all their teachings with them -- secrets about Hank, His Girlfriend Barbara,
    methods to kiss their asses and vice versa. Since then, those of us who kiss
    ass the old fashioned way have had to make some stuff up, but we think weâ??re
    on the right track. You can join our various ass-kissing groups, some quite
    different from others. Weâ??re pretty lenient on the wieners, buns, and
    condiments issue. We mostly disagree about what the Moon is made of, or
    whether thereâ??s a million dollars outside of town.

    Satanism - What the heck, kiss knaH's ass.

    Heaven's Gate - Kiss Karl's ass, and -- oh, wait, Karl just saw Hank's limo
    drive by. We're leaving town NOW to catch it.

    Amway - Do whatever you like with or without Hank, the important thing to
    remember is to kiss lots of ass. You kiss my ass and recruit people to kiss
    your ass in return, and so on. When you have enough people kissing your ass
    you'll get lots of money, and before you leave town even! Honest. Remember,
    you must teach your ass kissers not only to kiss your ass, but mine, my
    up-line, his-up-line all the way to Rich and Jay! Any condiments you use must
    be purchased from me.

    Other - Explore Hank's ass in other ways. You'll be glad you did.

    Judaism - OK, so don't kiss Hank's ass, see if I care. He wouldn't give you a
    million dollars even if you did. And if He's going to kick the s*** out of
    anyone, it'll be here, in town.

    Unitarianism - Hank 101: We help you explore all of the different people
    named Hank that may or may not be out there, and how to maybe get your
    million dollars, if it exists. Various methods of kissing Hank's ass are
    discussed, with extra credit for completed experiments.

    Rastafarianism - Hank was just here last week and I was kissing His ass, but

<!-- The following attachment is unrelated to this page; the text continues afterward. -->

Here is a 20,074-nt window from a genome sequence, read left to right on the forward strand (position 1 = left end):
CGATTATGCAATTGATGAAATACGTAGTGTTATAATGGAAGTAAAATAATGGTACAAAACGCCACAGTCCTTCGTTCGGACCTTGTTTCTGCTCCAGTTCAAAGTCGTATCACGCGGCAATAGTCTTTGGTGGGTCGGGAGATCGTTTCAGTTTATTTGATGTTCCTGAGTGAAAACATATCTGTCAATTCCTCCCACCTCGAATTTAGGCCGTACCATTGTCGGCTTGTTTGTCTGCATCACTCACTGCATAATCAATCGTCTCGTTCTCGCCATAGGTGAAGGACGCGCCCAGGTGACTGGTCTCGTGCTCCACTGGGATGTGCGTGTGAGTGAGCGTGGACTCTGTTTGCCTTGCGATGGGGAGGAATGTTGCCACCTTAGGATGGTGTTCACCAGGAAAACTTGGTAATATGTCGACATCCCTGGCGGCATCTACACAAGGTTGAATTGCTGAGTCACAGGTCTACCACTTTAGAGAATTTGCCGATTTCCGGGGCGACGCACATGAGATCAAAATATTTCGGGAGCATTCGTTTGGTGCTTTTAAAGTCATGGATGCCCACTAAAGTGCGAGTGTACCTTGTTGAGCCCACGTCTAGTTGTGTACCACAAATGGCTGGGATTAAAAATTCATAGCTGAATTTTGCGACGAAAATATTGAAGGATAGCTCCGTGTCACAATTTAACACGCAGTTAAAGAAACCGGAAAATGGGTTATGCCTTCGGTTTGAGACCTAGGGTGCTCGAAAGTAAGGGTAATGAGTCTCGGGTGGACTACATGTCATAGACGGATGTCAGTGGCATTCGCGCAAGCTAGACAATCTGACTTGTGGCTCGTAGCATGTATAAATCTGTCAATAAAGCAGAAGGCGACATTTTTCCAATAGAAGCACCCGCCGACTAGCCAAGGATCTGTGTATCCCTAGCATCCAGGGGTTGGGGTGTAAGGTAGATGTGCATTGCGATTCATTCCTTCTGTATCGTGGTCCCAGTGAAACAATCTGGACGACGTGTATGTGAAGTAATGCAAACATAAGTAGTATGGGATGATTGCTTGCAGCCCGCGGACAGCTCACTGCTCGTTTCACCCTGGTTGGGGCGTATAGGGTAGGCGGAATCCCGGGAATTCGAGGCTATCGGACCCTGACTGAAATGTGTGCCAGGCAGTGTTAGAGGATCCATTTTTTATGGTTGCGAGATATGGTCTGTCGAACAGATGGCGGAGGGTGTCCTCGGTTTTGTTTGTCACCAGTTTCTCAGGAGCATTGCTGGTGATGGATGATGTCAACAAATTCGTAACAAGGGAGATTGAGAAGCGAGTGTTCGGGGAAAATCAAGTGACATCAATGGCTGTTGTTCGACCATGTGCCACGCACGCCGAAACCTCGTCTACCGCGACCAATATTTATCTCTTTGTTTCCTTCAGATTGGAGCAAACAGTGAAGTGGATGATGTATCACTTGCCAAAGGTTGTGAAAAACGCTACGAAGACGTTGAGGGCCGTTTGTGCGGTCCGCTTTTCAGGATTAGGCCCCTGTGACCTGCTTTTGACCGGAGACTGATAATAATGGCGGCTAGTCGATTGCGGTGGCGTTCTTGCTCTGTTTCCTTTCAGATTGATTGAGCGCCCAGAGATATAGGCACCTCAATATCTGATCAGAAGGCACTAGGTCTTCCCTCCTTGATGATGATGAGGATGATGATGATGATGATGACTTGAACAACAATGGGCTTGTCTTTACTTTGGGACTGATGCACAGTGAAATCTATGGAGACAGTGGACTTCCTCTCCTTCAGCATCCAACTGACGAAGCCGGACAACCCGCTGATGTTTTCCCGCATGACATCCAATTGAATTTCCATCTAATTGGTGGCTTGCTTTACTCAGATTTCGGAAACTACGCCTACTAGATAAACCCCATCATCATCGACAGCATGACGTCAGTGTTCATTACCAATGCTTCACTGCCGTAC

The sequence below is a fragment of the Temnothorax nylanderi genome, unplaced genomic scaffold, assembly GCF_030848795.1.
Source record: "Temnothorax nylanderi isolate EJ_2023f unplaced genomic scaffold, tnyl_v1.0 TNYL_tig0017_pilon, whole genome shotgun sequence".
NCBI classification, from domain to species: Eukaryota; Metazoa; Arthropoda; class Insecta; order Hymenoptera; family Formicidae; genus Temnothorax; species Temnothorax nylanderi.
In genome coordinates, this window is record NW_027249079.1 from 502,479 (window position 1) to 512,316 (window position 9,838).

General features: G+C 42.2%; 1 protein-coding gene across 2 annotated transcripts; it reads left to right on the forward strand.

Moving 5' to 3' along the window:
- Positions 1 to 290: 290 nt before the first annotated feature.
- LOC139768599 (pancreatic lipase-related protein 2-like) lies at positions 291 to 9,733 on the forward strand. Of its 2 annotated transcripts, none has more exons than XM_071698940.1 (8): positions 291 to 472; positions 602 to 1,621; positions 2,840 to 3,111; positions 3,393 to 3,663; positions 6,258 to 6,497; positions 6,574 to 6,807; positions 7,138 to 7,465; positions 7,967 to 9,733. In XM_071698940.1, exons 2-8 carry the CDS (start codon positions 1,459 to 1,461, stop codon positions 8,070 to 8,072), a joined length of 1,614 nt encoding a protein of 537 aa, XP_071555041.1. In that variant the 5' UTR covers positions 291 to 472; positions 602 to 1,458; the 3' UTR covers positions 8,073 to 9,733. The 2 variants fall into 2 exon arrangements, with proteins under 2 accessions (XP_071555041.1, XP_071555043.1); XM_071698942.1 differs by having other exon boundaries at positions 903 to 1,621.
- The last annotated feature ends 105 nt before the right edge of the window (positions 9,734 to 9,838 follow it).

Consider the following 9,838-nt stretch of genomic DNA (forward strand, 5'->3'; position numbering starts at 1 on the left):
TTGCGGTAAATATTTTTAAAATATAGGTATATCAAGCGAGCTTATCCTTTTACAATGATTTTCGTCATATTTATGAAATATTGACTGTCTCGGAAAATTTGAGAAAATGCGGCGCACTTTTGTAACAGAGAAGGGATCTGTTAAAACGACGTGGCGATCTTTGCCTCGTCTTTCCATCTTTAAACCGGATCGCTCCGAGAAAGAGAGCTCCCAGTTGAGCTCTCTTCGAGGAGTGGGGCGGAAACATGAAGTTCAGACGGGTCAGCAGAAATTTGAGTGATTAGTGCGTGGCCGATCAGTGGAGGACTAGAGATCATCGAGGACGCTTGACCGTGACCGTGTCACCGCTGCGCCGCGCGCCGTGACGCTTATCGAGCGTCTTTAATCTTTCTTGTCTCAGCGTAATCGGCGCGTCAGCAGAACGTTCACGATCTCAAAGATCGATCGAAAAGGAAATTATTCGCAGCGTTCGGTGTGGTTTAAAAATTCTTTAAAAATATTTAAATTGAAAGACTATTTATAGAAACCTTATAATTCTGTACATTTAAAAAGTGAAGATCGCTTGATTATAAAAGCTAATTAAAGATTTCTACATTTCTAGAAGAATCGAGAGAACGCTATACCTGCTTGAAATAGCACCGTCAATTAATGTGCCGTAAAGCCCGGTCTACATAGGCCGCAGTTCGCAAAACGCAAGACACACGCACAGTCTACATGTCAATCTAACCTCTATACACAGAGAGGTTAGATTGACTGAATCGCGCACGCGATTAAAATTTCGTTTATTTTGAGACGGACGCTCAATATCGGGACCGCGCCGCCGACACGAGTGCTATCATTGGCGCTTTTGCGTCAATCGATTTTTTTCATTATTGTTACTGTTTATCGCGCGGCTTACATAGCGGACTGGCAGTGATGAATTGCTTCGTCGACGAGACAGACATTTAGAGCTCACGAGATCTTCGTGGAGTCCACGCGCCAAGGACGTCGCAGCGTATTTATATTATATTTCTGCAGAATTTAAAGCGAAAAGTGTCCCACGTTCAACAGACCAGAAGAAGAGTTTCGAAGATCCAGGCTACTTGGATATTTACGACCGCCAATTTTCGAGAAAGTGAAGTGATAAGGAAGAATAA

for some reason He left town without giving me a million dollars. Oh well --
    guess I'll smoke some weed.

    Gnosticism - Hank was a powerful con man who made a lot of trouble while he
    was here, left town a while back and doesn't have a cent to his name. There's
    a rumor of Somebody Else with loads of money Somewhere, whose ass is
    certainly worth kissing, but you can only kiss it after you leave town.

    Baha'i - It's true! When you leave town Hank will give you a million dollars.
    Everything that you hear about Hank has some truth to it; eventually we'll
    all come to some agreement and everybody in town will be much happier. Oh,
    one more little thing: Hank definitely doesn't want you to eat wieners unless
    they're on buns, without condiments.

    Zoroastrianism - Don't bother kissing Hank's ass. Since our parents met Hank
    before anybody else he's not interested in people (other than us) kissing his
    ass. He's planning on coming back and cleaning up the town someday, after he
    gives away money and kicks some s*** out of people who leave town.

    Unificationism - Hank went a little crazy after a gardening experiment went
    bad, so one of his split personalities started the whole Kiss Hank's Ass
    thing. Then a couple years later, another personality manifested Itself,
    claiming He was Hank's son Chris. He got the s*** kicked out of Him and was
    thrown out of town and said because He got thrown out you should kiss His ass
    now. Then he gave Karl a phone call and told him that as long as we start to
    treat each other real nice, He'll come back really soon and give everyone in
    town a million dollars. You should give Karl a lot of cash in the meantime
    because since we aren't ready for Hank to come back to town right now he